Legislative Hot List

Week of February 1, 2016

Almost every week during the state legislative session, WEC helps develop and distribute the Environmental Community Hot List for the State House and Senate.

The Hot List contains up to 10 of the most important environmental bills being debated that week. We send the Hot List to legislators, staffers and members of the media. Because it has input from all the key environmental groups and is because it is quick and easy to read, the Hot List is a helpful and powerful tool for engaging legislators. If you would like to be included in the inside scoop on the happenings in the capitol, send an email to cathy@wecprotects.org.

 

Hot List for the State House

HB 2357: Concerning the authority of the pollution liability insurance agency.

Capital Budget Committee: Public Hearing and Possible Executive Session | POSITION: SUPPORT

  • Allows the pollution liability insurance agency to create a low-interest loan and grant program to help owners upgrade petroleum underground storage tanks, upgrade systems for new fuel blends, and add EV charging stations.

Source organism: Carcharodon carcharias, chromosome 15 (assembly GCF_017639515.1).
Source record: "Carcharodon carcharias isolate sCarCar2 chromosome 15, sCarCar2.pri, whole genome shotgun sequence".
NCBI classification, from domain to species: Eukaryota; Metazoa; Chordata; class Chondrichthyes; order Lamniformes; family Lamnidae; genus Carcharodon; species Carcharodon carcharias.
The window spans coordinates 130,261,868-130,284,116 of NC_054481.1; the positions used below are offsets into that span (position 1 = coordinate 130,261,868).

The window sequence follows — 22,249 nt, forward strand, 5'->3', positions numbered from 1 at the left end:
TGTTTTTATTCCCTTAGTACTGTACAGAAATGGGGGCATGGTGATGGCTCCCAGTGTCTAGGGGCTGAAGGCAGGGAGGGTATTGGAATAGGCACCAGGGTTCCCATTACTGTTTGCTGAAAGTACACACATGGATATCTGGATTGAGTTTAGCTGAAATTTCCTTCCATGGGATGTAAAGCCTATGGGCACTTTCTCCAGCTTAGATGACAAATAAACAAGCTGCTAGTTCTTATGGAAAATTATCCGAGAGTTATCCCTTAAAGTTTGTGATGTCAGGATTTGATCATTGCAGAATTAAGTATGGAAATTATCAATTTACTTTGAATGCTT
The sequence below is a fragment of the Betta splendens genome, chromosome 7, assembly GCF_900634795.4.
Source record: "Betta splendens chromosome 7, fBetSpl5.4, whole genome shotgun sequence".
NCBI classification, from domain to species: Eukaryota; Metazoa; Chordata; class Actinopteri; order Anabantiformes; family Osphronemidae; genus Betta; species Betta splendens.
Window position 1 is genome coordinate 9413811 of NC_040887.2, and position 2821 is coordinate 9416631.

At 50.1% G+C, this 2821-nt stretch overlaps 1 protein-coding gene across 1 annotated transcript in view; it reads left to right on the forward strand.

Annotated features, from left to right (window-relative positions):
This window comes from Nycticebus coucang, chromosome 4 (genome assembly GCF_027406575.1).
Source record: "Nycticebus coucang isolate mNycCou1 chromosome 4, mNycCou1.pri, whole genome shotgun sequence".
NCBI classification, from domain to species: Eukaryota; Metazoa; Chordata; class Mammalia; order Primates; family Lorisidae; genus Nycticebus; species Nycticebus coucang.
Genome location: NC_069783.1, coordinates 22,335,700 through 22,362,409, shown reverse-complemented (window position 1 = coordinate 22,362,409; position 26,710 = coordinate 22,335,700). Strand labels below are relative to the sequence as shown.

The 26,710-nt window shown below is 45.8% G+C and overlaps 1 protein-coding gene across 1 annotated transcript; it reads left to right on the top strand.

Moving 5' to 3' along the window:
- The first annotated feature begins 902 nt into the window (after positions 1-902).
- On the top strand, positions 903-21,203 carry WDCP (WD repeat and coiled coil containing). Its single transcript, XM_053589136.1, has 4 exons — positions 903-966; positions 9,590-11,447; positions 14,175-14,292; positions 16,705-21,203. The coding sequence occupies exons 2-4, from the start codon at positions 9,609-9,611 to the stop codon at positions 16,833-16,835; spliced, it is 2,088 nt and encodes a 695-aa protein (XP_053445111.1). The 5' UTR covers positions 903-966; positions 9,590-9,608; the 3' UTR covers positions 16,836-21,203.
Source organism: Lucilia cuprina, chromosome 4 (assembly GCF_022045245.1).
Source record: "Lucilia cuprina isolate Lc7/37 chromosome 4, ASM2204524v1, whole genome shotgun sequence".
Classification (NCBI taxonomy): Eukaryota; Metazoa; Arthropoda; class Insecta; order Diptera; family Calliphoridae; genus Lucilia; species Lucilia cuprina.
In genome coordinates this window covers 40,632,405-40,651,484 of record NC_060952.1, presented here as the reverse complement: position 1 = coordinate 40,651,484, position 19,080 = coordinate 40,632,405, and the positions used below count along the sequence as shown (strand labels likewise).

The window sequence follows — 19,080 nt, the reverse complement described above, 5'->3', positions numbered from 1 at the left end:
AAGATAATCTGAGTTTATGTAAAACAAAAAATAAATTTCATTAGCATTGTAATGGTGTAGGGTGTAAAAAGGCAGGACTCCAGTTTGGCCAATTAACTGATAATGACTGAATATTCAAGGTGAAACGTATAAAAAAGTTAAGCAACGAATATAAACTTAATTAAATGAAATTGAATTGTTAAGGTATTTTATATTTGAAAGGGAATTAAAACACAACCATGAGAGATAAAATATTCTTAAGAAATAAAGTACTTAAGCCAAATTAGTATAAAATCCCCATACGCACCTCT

HB 2506: Concerning the development of a state plan to implement federal regulations on electric generation facilities.

Technology & Economic Development Committee: Possible Executive Sessions | POSITION: OPPOSE

  • Bill is premature- Legislature should wait to take action after it has seen a draft plan, which won’t be ready for at least a year. Mandating one approach closes the door to thoughtful analysis and full public participation.
  • Limits the ways low income families can be assisted with energy bills.

HB 2613 and HB 2778: Fixing the sales tax exemption on clean alternative fuel vehicles

House Transportation Committee: Public Hearing and Possible Executive Action | POSITION: SUPPORT

  • The recently extended sales tax exemption for electric, hydrogen and other alternative fuel vehicles excludes many important mid-market models due to the $35,000 “hard” cap.  Expected transformational cars in 2017 with 200 miles of range (like the Chevy Bolt and next generation Nissan Leaf) will likely be just above this price point and excluded from Washington’s incentive.
  • Revenue for the exemption is backfilled from Transportation Fund, so there is no General Fund impact to this fix.